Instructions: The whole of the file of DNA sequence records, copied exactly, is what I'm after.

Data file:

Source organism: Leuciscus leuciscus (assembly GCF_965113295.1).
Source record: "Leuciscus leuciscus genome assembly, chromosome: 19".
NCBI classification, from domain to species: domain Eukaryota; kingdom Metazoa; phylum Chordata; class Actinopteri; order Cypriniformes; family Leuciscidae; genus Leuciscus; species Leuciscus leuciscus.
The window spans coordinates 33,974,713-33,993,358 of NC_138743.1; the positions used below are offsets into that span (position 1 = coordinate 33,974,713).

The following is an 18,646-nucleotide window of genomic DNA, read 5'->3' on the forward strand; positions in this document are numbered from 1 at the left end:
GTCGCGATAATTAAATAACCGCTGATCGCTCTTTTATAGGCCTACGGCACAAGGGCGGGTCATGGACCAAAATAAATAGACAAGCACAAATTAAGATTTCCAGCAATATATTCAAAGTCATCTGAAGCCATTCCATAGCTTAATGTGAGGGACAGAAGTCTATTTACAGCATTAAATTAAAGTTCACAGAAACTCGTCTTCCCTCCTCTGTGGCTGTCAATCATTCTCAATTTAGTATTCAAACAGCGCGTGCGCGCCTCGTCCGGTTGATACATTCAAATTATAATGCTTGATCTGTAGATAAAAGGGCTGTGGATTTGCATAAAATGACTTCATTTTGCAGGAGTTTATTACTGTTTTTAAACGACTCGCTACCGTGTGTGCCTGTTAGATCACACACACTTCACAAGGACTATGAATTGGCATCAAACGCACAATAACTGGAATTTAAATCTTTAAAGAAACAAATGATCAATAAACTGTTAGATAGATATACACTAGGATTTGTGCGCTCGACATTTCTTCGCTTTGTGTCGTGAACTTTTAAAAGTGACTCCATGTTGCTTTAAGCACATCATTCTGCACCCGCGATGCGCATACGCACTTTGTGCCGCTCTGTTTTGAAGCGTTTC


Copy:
Source organism: Leuciscus leuciscus (assembly GCF_965113295.1).
Source record: "Leuciscus leuciscus genome assembly, chromosome: 19".
NCBI classification, from domain to species: domain Eukaryota; kingdom Metazoa; phylum Chordata; class Actinopteri; order Cypriniformes; family Leuciscidae; genus Leuciscus; species Leuciscus leuciscus.
The window spans coordinates 33,974,713-33,993,358 of NC_138743.1; the positions used below are offsets into that span (position 1 = coordinate 33,974,713).

The following is an 18,646-nucleotide window of genomic DNA, read 5'->3' on the forward strand; positions in this document are numbered from 1 at the left end:
GTCGCGATAATTAAATAACCGCTGATCGCTCTTTTATAGGCCTACGGCACAAGGGCGGGTCATGGACCAAAATAAATAGACAAGCACAAATTAAGATTTCCAGCAATATATTCAAAGTCATCTGAAGCCATTCCATAGCTTAATGTGAGGGACAGAAGTCTATTTACAGCATTAAATTAAAGTTCACAGAAACTCGTCTTCCCTCCTCTGTGGCTGTCAATCATTCTCAATTTAGTATTCAAACAGCGCGTGCGCGCCTCGTCCGGTTGATACATTCAAATTATAATGCTTGATCTGTAGATAAAAGGGCTGTGGATTTGCATAAAATGACTTCATTTTGCAGGAGTTTATTACTGTTTTTAAACGACTCGCTACCGTGTGTGCCTGTTAGATCACACACACTTCACAAGGACTATGAATTGGCATCAAACGCACAATAACTGGAATTTAAATCTTTAAAGAAACAAATGATCAATAAACTGTTAGATAGATATACACTAGGATTTGTGCGCTCGACATTTCTTCGCTTTGTGTCGTGAACTTTTAAAAGTGACTCCATGTTGCTTTAAGCACATCATTCTGCACCCGCGATGCGCATACGCACTTTGTGCCGCTCTGTTTTGAAGCGTTTC